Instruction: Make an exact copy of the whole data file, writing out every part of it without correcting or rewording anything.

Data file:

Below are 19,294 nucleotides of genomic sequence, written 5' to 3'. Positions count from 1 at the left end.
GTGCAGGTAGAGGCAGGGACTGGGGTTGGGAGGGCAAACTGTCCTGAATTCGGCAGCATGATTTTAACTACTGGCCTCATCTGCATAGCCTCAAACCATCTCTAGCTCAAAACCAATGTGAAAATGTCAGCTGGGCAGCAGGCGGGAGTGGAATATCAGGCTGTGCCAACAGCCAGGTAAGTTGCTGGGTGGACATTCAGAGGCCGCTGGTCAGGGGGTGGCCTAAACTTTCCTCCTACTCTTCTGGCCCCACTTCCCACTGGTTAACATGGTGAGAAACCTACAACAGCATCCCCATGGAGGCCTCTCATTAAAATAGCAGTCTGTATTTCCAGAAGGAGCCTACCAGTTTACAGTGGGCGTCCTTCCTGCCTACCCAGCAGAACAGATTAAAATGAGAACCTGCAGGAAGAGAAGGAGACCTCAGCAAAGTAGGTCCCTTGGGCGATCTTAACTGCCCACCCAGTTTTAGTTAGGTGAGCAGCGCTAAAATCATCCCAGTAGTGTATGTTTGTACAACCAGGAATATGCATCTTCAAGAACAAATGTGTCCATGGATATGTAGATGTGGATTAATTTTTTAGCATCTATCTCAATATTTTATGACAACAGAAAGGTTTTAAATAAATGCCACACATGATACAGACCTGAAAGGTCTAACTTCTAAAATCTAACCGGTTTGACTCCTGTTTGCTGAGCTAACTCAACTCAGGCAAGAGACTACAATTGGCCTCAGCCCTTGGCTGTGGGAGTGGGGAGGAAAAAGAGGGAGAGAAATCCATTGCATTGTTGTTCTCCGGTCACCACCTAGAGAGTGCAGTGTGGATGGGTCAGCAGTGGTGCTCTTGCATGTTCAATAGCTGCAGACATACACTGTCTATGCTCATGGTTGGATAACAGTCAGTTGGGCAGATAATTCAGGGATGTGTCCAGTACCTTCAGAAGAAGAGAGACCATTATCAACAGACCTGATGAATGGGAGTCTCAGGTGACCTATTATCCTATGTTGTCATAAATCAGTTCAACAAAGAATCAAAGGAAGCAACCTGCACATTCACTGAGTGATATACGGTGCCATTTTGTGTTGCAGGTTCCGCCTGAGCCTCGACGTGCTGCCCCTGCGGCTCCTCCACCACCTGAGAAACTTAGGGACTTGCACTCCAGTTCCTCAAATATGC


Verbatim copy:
Below are 19,294 nucleotides of genomic sequence, written 5' to 3'. Positions count from 1 at the left end.
GTGCAGGTAGAGGCAGGGACTGGGGTTGGGAGGGCAAACTGTCCTGAATTCGGCAGCATGATTTTAACTACTGGCCTCATCTGCATAGCCTCAAACCATCTCTAGCTCAAAACCAATGTGAAAATGTCAGCTGGGCAGCAGGCGGGAGTGGAATATCAGGCTGTGCCAACAGCCAGGTAAGTTGCTGGGTGGACATTCAGAGGCCGCTGGTCAGGGGGTGGCCTAAACTTTCCTCCTACTCTTCTGGCCCCACTTCCCACTGGTTAACATGGTGAGAAACCTACAACAGCATCCCCATGGAGGCCTCTCATTAAAATAGCAGTCTGTATTTCCAGAAGGAGCCTACCAGTTTACAGTGGGCGTCCTTCCTGCCTACCCAGCAGAACAGATTAAAATGAGAACCTGCAGGAAGAGAAGGAGACCTCAGCAAAGTAGGTCCCTTGGGCGATCTTAACTGCCCACCCAGTTTTAGTTAGGTGAGCAGCGCTAAAATCATCCCAGTAGTGTATGTTTGTACAACCAGGAATATGCATCTTCAAGAACAAATGTGTCCATGGATATGTAGATGTGGATTAATTTTTTAGCATCTATCTCAATATTTTATGACAACAGAAAGGTTTTAAATAAATGCCACACATGATACAGACCTGAAAGGTCTAACTTCTAAAATCTAACCGGTTTGACTCCTGTTTGCTGAGCTAACTCAACTCAGGCAAGAGACTACAATTGGCCTCAGCCCTTGGCTGTGGGAGTGGGGAGGAAAAAGAGGGAGAGAAATCCATTGCATTGTTGTTCTCCGGTCACCACCTAGAGAGTGCAGTGTGGATGGGTCAGCAGTGGTGCTCTTGCATGTTCAATAGCTGCAGACATACACTGTCTATGCTCATGGTTGGATAACAGTCAGTTGGGCAGATAATTCAGGGATGTGTCCAGTACCTTCAGAAGAAGAGAGACCATTATCAACAGACCTGATGAATGGGAGTCTCAGGTGACCTATTATCCTATGTTGTCATAAATCAGTTCAACAAAGAATCAAAGGAAGCAACCTGCACATTCACTGAGTGATATACGGTGCCATTTTGTGTTGCAGGTTCCGCCTGAGCCTCGACGTGCTGCCCCTGCGGCTCCTCCACCACCTGAGAAACTTAGGGACTTGCACTCCAGTTCCTCAAATATGC